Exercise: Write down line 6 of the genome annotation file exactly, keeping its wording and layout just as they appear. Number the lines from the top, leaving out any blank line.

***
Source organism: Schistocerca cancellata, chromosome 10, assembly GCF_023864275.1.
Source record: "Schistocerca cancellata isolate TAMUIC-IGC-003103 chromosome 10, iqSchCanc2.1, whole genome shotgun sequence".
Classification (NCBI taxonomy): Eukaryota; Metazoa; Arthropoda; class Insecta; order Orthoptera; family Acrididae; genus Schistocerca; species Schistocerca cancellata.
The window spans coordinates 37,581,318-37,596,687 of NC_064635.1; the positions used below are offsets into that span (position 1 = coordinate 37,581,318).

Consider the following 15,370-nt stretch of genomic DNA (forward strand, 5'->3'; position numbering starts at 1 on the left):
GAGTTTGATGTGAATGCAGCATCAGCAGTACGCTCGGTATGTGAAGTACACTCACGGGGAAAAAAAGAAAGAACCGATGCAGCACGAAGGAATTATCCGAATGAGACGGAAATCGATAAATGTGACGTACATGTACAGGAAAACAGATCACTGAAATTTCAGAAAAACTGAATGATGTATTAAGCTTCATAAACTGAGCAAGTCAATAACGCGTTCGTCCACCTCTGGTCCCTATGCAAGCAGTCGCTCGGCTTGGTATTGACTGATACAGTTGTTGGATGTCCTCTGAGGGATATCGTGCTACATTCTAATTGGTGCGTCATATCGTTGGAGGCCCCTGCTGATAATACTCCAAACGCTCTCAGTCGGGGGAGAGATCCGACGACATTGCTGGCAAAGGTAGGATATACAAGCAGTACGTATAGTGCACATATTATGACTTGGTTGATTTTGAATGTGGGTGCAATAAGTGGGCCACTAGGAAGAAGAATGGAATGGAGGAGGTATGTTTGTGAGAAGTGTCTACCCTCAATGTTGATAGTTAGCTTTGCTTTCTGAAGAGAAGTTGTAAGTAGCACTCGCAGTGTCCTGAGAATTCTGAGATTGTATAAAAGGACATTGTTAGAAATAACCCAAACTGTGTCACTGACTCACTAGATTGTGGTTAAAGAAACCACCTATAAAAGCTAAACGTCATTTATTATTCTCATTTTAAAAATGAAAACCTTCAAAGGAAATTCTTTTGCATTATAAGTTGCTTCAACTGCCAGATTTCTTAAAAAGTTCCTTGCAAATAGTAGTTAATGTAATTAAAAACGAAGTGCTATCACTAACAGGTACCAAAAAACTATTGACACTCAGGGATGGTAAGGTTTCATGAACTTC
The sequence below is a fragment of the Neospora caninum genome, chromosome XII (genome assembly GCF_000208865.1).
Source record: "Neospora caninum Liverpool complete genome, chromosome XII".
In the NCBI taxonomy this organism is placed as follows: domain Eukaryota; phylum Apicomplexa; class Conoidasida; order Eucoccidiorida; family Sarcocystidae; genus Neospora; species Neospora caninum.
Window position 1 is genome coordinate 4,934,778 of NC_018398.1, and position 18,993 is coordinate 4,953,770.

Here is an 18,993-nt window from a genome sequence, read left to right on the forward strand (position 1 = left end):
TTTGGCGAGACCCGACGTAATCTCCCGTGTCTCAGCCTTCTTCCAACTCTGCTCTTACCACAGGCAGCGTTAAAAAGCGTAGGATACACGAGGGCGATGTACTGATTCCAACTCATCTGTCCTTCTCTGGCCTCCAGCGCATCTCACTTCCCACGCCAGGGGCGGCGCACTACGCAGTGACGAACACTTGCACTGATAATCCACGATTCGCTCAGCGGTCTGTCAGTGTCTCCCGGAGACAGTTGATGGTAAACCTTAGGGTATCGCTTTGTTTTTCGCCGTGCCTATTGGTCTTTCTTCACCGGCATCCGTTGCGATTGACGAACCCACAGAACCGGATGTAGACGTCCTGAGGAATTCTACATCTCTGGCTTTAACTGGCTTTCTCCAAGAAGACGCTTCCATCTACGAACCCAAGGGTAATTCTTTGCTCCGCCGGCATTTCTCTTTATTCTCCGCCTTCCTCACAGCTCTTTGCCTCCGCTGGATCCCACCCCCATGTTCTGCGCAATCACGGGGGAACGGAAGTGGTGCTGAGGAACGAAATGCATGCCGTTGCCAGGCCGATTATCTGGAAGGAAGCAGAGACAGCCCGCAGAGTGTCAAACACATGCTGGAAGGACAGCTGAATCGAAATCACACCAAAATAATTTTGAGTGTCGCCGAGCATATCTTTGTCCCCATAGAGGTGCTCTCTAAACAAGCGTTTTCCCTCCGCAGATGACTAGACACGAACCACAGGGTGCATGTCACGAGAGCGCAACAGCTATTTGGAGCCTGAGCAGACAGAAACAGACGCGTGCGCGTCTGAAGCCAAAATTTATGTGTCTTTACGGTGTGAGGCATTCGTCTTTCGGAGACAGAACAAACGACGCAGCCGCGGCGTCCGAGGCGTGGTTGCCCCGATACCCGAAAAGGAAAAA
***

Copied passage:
GAGTTTGATGTGAATGCAGCATCAGCAGTACGCTCGGTATGTGAAGTACACTCACGGGGAAAAAAAGAAAGAACCGATGCAGCACGAAGGAATTATCCGAATGAGACGGAAATCGATAAATGTGACGTACATGTACAGGAAAACAGATCACTGAAATTTCAGAAAAACTGAATGATGTATTAAGCTTCATAAACTGAGCAAGTCAATAACGCGTTCGTCCACCTCTGGTCCCTATGCAAGCAGTCGCTCGGCTTGGTATTGACTGATACAGTTGTTGGATGTCCTCTGAGGGATATCGTGCTACATTCTAATTGGTGCGTCATATCGTTGGAGGCCCCTGCTGATAATACTCCAAACGCTCTCAGTCGGGGGAGAGATCCGACGACATTGCTGGCAAAGGTAGGATATACAAGCAGTACGTATAGTGCACATATTATGACTTGGTTGATTTTGAATGTGGGTGCAATAAGTGGGCCACTAGGAAGAAGAATGGAATGGAGGAGGTATGTTTGTGAGAAGTGTCTACCCTCAATGTTGATAGTTAGCTTTGCTTTCTGAAGAGAAGTTGTAAGTAGCACTCGCAGTGTCCTGAGAATTCTGAGATTGTATAAAAGGACATTGTTAGAAATAACCCAAACTGTGTCACTGACTCACTAGATTGTGGTTAAAGAAACCACCTATAAAAGCTAAACGTCATTTATTATTCTCATTTTAAAAATGAAAACCTTCAAAGGAAATTCTTTTGCATTATAAGTTGCTTCAACTGCCAGATTTCTTAAAAAGTTCCTTGCAAATAGTAGTTAATGTAATTAAAAACGAAGTGCTATCACTAACAGGTACCAAAAAACTATTGACACTCAGGGATGGTAAGGTTTCATGAACTTC